Thursday, November 11, 2010

Korean farmers win latest against U.S. industrial agriculture (a/k/a "Food, Inc."); How about Japanese farmers?

Koreans say "No" to U.S. industrial agriculture (a/k/a "Food, Inc.")
 (Photo: No Base Stories of Korea)

Martin Frid at Kurashi has posted on the Obama White House's latest attempts to put Japanese and Korean farmers out of business so U.S. industrial agriculture (a/k/a "Food, Inc.") can move in:
The U.S. wants more free trade to export its beef and cars to Asia. Yonhap, the official South Korean news channel says, there is no deal, as Obama fails to get Korea to agree.

Meanwhile, Japan is up in arms against the so-called Trans-Pacific Partnership Agreement (TPP), another badly-thought-out deal, that would make it impossible for Japanese farmers to compete with cheap imports from the U.S.

We know that beef and cars are the main culprits that cause climate change and environmental havoc, and we have noted that the U.S. Officially Do Not Care (C). Case in point, the Obama administration is not even thinking about joining international efforts like protecting biological diversity on this beautiful planet. He will also not visit Hiroshima or Nagasaki when he arrives in Japan this fall.

We do know that there are a lot of intelligent and socially aware citizens in that country who would like to combat climate change and stop the madness, be it nuclear or biocidal. We just wish they would stand up and join the fight against so-called free trade agreements (there are actually clauses that are worse than the WTO TRIPS agreement, to impose strict patent rules on stuff like DNA, that the U.S. Department of Justice has just told courts to be null and invalid).

Note that this is all Orwellian speech: there is nothing "free" about trade for countries that sign up to these rules. Japanese Prime Minister Naoto Kan said the risk was of "competitive devaluation of currencies reminiscent of the Great Depression" - according to a good sum-up of the G20 talks in Seoul by Yahoo/AFP: Currency disputes dominate G20 summit.

The TPP is a Free Trade Agreement in disguise, pushed by a government that is now printing paper money (600 billion dollars as we blog) while trying to get Korea and Japan and others to sign up to its so-called policy of "Quanitative Easing" which you have to explain to me. "Easing?" What is so "quantitative" about it...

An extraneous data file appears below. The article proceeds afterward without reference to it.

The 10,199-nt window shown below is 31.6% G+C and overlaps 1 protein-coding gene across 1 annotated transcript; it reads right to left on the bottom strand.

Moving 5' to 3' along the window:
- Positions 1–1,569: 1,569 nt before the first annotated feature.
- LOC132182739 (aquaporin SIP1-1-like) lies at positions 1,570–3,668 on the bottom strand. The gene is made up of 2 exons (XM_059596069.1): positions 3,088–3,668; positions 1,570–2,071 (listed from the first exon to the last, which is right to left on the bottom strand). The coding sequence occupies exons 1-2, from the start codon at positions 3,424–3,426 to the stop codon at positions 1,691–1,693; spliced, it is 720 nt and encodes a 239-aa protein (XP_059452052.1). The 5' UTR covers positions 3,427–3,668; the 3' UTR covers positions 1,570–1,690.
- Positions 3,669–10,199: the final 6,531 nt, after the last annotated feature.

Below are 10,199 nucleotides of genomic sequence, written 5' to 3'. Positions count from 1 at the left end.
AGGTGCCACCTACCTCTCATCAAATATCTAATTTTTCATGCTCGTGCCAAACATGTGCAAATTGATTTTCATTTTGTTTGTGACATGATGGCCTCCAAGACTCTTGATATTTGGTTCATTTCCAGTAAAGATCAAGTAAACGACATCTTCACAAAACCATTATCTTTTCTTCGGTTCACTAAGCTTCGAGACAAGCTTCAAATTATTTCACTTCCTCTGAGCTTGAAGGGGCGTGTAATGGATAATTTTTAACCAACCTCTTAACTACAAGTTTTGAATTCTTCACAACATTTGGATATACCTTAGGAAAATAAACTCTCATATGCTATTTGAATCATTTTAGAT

More beef (pumped up with artificial growth hormones, force-fed with patented GMO feed) and cars? If you can even call them cars. Just how will this solve the global economic pain?

No thanks...
Mainichi: "Japan will have tough time protecting farmers from trade liberalization under TPP"

Japan has already come under mounting pressure from the United States and other countries involved in the TPP to eliminate import tariffs on beef and these countries will not likely agree to exempt rice from trade liberalization, as Japan has demanded during past international trade negotiations.

"Far more effective measures to protect domestic farmers are necessary in preparation to participate in the TPP than those taken when Japan signed the 1993 trade agreement in the Uruguay Round of multilateral trade talks in 1993, under which Japan partially liberalized rice imports," says a high-ranking government official.
Over the next few days we will find out if great countries like South Korea and Japan with a long history will abandon all the efforts to seriously deal with real global issues like peak oil, climate change, and food security. I hope they have a better plan. Stay tuned.
See Martin Frid's entire post here.

To find out more about GMO and pesticide-dependent industrial agriculture, see Food, Inc.":
Approximately 10 billion animals (chickens, cattle, hogs, ducks, turkeys, lambs and sheep) are raised and killed in the U.S. annually. Nearly all of them are raised on factory farms under inhumane conditions. These industrial farms are also dangerous for their workers, pollute surrounding communities, are unsafe to our food system and contribute significantly to global warming...

Some of our (U.S.) most important staple foods have been fundamentally altered, and genetically engineered meat and produce have already invaded our (U.S.) grocery stores and our (U.S.) kitchen pantries...

In January 2008, the FDA approved the sale of meat and milk from cloned livestock, despite the fact that Congress voted twice in 2007 to delay FDA's decision on cloned animals until additional safety and economic studies could be completed...

Cancers, autism and neurological disorders are associated with the use of pesticides especially amongst farm workers and their communities...

Approximately 1 billion people worldwide do not have secure access to food, including 36 million in the US. National and international food and agricultural policies have helped to create the global food crisis but can also help to fix the system.

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